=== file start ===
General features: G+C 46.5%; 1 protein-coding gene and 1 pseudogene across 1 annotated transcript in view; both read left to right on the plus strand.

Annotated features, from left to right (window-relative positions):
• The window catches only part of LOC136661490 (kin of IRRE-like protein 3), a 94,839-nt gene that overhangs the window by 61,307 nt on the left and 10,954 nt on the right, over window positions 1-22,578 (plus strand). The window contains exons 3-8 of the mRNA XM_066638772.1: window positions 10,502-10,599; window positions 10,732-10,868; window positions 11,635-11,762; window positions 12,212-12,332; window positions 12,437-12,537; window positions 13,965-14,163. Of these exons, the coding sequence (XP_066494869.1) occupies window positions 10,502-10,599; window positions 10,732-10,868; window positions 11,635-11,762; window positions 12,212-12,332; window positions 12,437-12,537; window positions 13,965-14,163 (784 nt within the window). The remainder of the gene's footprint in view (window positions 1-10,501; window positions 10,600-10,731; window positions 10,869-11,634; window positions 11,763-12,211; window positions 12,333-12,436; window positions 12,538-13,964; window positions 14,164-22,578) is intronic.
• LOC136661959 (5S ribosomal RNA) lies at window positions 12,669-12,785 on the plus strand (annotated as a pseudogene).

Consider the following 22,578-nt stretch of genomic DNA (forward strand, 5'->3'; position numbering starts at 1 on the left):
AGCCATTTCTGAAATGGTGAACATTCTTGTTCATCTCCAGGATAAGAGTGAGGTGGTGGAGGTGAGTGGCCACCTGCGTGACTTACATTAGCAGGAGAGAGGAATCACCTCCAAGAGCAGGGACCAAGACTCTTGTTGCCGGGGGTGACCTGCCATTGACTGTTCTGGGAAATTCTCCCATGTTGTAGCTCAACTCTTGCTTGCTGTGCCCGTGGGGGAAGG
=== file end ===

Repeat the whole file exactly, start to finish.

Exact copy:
General features: G+C 46.5%; 1 protein-coding gene and 1 pseudogene across 1 annotated transcript in view; both read left to right on the plus strand.

Annotated features, from left to right (window-relative positions):
• The window catches only part of LOC136661490 (kin of IRRE-like protein 3), a 94,839-nt gene that overhangs the window by 61,307 nt on the left and 10,954 nt on the right, over window positions 1-22,578 (plus strand). The window contains exons 3-8 of the mRNA XM_066638772.1: window positions 10,502-10,599; window positions 10,732-10,868; window positions 11,635-11,762; window positions 12,212-12,332; window positions 12,437-12,537; window positions 13,965-14,163. Of these exons, the coding sequence (XP_066494869.1) occupies window positions 10,502-10,599; window positions 10,732-10,868; window positions 11,635-11,762; window positions 12,212-12,332; window positions 12,437-12,537; window positions 13,965-14,163 (784 nt within the window). The remainder of the gene's footprint in view (window positions 1-10,501; window positions 10,600-10,731; window positions 10,869-11,634; window positions 11,763-12,211; window positions 12,333-12,436; window positions 12,538-13,964; window positions 14,164-22,578) is intronic.
• LOC136661959 (5S ribosomal RNA) lies at window positions 12,669-12,785 on the plus strand (annotated as a pseudogene).

Consider the following 22,578-nt stretch of genomic DNA (forward strand, 5'->3'; position numbering starts at 1 on the left):
AGCCATTTCTGAAATGGTGAACATTCTTGTTCATCTCCAGGATAAGAGTGAGGTGGTGGAGGTGAGTGGCCACCTGCGTGACTTACATTAGCAGGAGAGAGGAATCACCTCCAAGAGCAGGGACCAAGACTCTTGTTGCCGGGGGTGACCTGCCATTGACTGTTCTGGGAAATTCTCCCATGTTGTAGCTCAACTCTTGCTTGCTGTGCCCGTGGGGGAAGG